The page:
- Objectives diagram

This technique consists in the identification of officially stated objectives and a graphical presentation of the logical relations between objectives, from the most operational to the most global. The intervention logic is represented in the form of boxes and arrows.
A particular form of representation is the objectives tree. It is applied in the case where each objective on a lower rank contributes towards a single objective on a higher rank.
Unlike the logical framework, the diagram can have as long chains of objectives as necessary. It can be used to highlight synergies and complex relations between objectives (except in the case of the objectives tree).
This representation is appropriate for complex interventions such as integrated programmes, country strategies or sector policies.

- Diagram of expected effects

This technique is similar to the diagram of objectives since it also builds upon officially stated objectives. However, the objectives are translated into expected effects before being presented as a diagram. By translating objectives into expected effects, more concrete and easily verifiable concepts can be worked on.

Recommendations

  • Always re-examine the intervention logic. In the ideal world the intervention logic should be part of the intervention design and should be available at the time of the evaluation in the form of a framework or diagram. In the real world these points should be verified.
  • In the case of complex interventions (and especially country level evaluations), it is useful to produce several detailed diagrams and a synthesis diagram. A highly complex diagram cannot be used.
  • Beware of the risk of ex post rationalisation. To reduce this risk, clearly explain the reconstruction process and the options chosen.

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OBJECTIVES

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What are these?

Objectives are the initial and formal statements on what is to be achieved by the intervention. They may relate to outputs, direct results or impacts. 

Objectives may be expressed in a verifiable way, which specifies clearly the expected achievements. They may be expressed in more political or rhetoric way, making difficult to connect them to a precise achievement. 

The evaluation process may uncover implicit objectives, i.e. cause-and-effect assumptions that necessarily explain how an objective may be achieved.

What is the point?

Identifying and clarifying objectives is a necessary step towards:

  • Reconstructing the intervention logic.
  • Asking questions and defining evaluation criteria from the families of relevance and effectiveness.
  • Judging internal coherence.

How to clarify them?

- Examining the clarity of objectives

The evaluation identifies the objectives and, for each one, sets out the following:

  • statement of the objective
  • possible ambiguities in some of the terms and clarifications proposed
  • means proposed for checking whether the objective has been achieved
  • date at which the objective has to be achieved.

The evaluation team searches for the objectives in the official documents that instituted the intervention and in the documents framing it at a higher political or strategic level. 

When the statement of an objective contains ambiguities, the evaluation team proposes clarifications based on interviews with key informants.

- Examining the hierarchy of objectives

The evaluation ranks the objectives of the intervention:

  • global objectives correspond to the rationale of the intervention,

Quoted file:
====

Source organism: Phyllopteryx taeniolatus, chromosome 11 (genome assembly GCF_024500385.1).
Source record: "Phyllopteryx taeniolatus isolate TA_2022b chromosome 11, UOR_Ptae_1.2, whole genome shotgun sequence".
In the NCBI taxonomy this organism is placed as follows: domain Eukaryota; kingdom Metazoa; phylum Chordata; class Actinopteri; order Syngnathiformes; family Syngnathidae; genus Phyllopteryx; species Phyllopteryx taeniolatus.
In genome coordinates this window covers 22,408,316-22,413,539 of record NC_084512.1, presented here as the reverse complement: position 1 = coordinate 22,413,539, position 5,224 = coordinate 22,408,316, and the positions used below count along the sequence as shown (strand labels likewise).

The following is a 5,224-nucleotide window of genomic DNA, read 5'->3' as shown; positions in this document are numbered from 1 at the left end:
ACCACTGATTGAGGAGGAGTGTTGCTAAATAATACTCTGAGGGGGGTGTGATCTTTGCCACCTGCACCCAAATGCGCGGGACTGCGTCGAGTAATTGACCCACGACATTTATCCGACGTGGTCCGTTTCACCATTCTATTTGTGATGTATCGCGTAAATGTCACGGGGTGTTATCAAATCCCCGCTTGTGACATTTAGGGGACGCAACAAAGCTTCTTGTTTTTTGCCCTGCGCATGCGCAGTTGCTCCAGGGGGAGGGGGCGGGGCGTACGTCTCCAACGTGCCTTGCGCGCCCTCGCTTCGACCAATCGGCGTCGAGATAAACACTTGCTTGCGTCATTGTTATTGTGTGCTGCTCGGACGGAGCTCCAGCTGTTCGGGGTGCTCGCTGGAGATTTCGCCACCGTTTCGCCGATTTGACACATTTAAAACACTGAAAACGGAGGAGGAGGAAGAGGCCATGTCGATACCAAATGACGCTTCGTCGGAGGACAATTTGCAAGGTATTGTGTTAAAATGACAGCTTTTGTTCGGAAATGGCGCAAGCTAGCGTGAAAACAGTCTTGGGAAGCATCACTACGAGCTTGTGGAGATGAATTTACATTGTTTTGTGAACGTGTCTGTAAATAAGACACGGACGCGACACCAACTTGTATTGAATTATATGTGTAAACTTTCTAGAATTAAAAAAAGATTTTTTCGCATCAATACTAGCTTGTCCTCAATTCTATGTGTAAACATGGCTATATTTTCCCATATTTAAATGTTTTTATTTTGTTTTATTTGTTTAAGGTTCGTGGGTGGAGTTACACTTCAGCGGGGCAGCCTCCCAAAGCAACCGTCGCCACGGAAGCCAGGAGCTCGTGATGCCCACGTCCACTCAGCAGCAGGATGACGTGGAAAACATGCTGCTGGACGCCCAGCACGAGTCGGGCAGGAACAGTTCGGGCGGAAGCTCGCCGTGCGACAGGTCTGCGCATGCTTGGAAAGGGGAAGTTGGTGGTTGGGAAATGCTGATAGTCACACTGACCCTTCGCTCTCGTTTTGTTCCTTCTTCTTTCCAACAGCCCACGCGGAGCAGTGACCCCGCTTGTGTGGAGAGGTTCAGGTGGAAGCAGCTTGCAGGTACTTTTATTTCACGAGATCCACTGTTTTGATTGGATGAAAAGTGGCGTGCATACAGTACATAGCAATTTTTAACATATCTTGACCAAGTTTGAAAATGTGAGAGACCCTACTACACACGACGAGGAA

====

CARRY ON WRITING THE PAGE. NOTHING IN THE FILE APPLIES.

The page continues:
• operational objectives correspond to the products and services delivered by the intervention (outputs),
  • one or more levels of intermediate objectives can be identified.

The reconstruction of the intervention logic helps to differentiate the levels of objectives as well as the effects, direct finding s and impacts corresponding to them. 

Some evaluation questions may concern the articulation of objectives, e.g.:

  • Is there a high level of internal coherence between the operational objectives and the more global objectives?

Recommendations

If the intervention is framed by numerous documents on a political or strategic level, or if these documents also contain many objectives, the evaluation team is faced with an over-abundance of objectives. Rather than presenting them all, the evaluation team underlines this fact and concentrates on the most important ones in the context of the evaluated intervention. 

There is a continuum between more or less explicit objectives:

  • an objective clearly stated in the official documents
  • an ambiguous objective clarified with the stakeholders' help
  • an intermediate effect that has to be obtained if an objective is to be met (implicit objective)
  • an effect expected by the stakeholders but not initially anticipated, even implicitly

All these elements warrant explanation in the report, but the status of each one must be specified.

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RELATED POLICIES

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What does this mean?

The idea is to identify the main related interventions and to situate the evaluated intervention in relation to them.

What is the purpose?

  • To help ask questions belonging to the coherence/complementarity and relevance families
  • If necessary, to examine the quality of the intervention design and especially the fact that the objectives are complementary to those of the other related policies.

How to proceed?

The evaluation report briefly sets out the following:

  • Main national and international institutions active in the same region and sector and/or targeted at the same group.
  • Main policies implemented by these institutions in the same region, in the same sector and/or targeted at the same group.

This analysis offers a brief insight of the main related policies, if possible with their starting and finishing dates, the tools used, the groups and objectives aimed for, and the resources allocated. 

Certain evaluation questions may concern related policies for a more in-depth examination, for example:

  • Is the intervention consistent with and complementary to the policies and priorities of the partner country and/or other Community policies?
  • Has the implementation been coordinated with the actions of the other sponsors and has the complementarity been improved?
  • To what extent is there value added when the intervention is conducted at EC rather than member-State level?

Author

FC
Former Capacity4dev Member
last update
7 December 2022